In sum, and however much I regret so concluding, we will fail in our arm's-length attempts to safely confront and effectively limit the predations of al-Qaeda and the Islamic State because we do not have the will – the necessary stuff – to prevail.

We appear to have lost the capacity to play the long game. We seem incapable of making the case, even to ourselves, that if these guys really represent a threat to our way of life, then it behooves us to do the nasty necessary to eradicate that threat. We, neither the elected nor the electorate, neither in Canada nor more broadly in the West, appear willing to commit to going the distance, to doing what needs to be done to defeat such an essentially hostile ideology.

This indecisiveness and lack of self-confidence are exacerbated by the stark fact that, while we assuredly broke it in 2003, with implications far beyond Iraq, we know we can't own it, and just as assuredly don't know how to fix it. That genie is well out of the bottle. Any long-term solution must come from within the Muslim community – particularly, of course, the Arab world. All our efforts to date have made matters worse, deepened the hatred toward the West, and broadened the suspicion of our motives. The best thing we can and should do is get the hell out of there.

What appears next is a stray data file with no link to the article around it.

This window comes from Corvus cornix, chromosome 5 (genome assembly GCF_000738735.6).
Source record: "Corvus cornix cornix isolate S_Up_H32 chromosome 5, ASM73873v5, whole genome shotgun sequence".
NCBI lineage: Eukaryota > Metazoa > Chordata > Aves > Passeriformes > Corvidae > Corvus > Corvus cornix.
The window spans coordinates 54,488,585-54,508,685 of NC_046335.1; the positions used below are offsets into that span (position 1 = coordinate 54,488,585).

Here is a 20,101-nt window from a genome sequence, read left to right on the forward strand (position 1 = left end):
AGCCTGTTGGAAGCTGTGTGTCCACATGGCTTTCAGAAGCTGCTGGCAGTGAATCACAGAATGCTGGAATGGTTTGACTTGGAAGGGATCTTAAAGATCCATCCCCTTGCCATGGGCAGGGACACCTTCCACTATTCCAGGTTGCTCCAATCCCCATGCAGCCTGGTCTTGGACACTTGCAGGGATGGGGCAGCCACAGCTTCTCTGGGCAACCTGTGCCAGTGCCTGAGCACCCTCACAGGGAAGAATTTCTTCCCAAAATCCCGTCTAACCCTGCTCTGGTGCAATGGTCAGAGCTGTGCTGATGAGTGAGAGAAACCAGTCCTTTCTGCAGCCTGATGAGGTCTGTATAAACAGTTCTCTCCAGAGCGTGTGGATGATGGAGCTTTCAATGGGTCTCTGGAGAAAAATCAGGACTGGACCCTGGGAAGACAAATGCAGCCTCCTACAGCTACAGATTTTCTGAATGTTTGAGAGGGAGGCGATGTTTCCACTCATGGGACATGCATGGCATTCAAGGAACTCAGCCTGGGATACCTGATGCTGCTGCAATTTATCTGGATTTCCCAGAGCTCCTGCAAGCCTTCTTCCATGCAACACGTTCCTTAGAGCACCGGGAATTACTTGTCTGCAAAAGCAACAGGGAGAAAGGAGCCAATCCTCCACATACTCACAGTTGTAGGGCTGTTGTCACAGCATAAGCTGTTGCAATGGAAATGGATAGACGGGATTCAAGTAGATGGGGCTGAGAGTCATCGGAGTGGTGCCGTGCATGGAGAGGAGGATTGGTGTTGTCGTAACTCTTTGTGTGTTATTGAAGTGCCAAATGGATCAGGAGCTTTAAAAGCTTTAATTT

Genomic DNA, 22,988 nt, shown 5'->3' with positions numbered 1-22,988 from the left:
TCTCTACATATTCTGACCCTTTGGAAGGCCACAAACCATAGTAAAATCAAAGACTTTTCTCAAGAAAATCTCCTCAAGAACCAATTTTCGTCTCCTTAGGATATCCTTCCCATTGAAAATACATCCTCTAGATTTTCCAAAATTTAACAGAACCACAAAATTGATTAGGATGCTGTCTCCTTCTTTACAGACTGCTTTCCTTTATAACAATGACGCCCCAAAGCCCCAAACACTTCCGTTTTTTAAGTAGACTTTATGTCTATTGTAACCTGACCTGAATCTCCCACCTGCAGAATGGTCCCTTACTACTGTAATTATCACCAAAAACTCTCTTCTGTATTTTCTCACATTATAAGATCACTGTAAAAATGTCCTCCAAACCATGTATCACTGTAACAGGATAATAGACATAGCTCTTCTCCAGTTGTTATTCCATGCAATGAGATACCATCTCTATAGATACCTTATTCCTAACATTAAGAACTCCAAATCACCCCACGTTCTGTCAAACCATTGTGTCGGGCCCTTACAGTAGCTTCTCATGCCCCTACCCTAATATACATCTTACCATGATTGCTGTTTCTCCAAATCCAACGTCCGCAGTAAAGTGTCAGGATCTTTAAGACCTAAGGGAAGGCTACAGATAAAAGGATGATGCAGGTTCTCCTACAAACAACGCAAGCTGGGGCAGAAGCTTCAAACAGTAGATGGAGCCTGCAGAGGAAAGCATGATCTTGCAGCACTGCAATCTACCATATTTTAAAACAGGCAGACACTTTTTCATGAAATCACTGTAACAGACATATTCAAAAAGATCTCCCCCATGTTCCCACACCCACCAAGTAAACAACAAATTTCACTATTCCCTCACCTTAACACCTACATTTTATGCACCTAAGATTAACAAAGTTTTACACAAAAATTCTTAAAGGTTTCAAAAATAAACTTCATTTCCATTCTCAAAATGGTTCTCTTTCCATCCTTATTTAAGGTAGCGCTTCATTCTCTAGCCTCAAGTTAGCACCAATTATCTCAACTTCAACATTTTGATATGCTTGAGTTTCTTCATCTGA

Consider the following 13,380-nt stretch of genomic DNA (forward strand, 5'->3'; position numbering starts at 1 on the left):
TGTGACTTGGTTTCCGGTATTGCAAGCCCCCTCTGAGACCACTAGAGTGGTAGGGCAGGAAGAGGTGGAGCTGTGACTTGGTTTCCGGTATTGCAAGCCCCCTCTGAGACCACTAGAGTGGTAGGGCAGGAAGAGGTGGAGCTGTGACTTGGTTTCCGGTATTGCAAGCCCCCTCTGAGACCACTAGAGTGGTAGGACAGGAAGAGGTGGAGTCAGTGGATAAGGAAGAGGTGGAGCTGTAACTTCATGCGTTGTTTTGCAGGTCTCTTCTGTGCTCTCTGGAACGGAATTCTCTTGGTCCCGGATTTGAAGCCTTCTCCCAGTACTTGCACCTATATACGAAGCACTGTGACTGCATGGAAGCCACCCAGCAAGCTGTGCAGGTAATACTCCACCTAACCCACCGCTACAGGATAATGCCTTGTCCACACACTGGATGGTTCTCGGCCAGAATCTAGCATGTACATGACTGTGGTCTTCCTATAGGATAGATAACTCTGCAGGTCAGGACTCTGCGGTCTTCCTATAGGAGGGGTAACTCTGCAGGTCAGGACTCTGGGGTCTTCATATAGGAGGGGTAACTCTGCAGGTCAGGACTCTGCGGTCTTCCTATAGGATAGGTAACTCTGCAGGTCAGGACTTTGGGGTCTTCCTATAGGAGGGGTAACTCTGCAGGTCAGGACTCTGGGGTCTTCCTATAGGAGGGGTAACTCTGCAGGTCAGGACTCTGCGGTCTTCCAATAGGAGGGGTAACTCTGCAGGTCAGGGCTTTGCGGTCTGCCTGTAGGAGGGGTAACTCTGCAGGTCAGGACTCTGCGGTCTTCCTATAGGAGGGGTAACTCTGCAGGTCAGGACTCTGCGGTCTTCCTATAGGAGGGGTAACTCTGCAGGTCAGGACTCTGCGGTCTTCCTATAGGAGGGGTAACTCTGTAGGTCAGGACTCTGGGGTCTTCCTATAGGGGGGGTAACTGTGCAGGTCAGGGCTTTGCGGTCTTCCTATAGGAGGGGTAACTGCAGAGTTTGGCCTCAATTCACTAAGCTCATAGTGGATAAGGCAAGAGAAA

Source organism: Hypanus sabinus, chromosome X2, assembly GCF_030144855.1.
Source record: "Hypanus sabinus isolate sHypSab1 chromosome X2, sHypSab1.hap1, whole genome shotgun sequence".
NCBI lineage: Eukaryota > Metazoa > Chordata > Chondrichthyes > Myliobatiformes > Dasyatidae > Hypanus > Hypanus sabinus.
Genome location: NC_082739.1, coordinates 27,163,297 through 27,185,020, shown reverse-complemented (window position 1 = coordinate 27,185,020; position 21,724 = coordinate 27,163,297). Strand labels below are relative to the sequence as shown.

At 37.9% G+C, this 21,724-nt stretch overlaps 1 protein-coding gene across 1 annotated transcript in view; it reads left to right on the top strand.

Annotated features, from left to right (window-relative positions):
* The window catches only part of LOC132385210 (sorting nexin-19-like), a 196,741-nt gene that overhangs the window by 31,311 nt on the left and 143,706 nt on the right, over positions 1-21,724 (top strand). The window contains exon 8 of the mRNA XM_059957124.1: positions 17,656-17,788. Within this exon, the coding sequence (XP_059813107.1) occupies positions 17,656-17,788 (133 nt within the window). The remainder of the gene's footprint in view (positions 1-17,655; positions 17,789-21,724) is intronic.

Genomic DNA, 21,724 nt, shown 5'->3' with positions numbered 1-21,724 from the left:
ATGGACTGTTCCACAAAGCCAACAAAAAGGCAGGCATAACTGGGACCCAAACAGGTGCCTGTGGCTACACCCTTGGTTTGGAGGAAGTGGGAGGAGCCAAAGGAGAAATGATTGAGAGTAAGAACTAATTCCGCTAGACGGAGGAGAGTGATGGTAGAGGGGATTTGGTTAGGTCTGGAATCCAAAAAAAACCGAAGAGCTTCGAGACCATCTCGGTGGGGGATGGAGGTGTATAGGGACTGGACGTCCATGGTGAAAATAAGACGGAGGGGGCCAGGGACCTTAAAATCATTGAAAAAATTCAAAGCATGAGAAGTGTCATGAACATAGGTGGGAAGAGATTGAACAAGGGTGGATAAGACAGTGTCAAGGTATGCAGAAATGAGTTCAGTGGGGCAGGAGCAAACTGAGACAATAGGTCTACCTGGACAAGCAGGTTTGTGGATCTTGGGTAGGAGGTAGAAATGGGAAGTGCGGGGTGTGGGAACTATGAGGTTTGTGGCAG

But … were we to depart precipitately, we would be leaving in our wake a dangerous geostrategic mess and a humanitarian catastrophe: dangerous to the people of the Islamic world and Israel – and, yes, very dangerous to us, here at home. We in the West have awakened and fed the beast, and before we abandon that tumultuous region and its long-suffering people, we ought at least to attempt to "reset" the situation to the status quo ante, to its pre-2003 condition. We ought, that is, to so damage al-Qaeda and its fissiparous clones, such as the IS, that those who would be left to manage the ensuing muddle might have a fighting chance of being able to do so.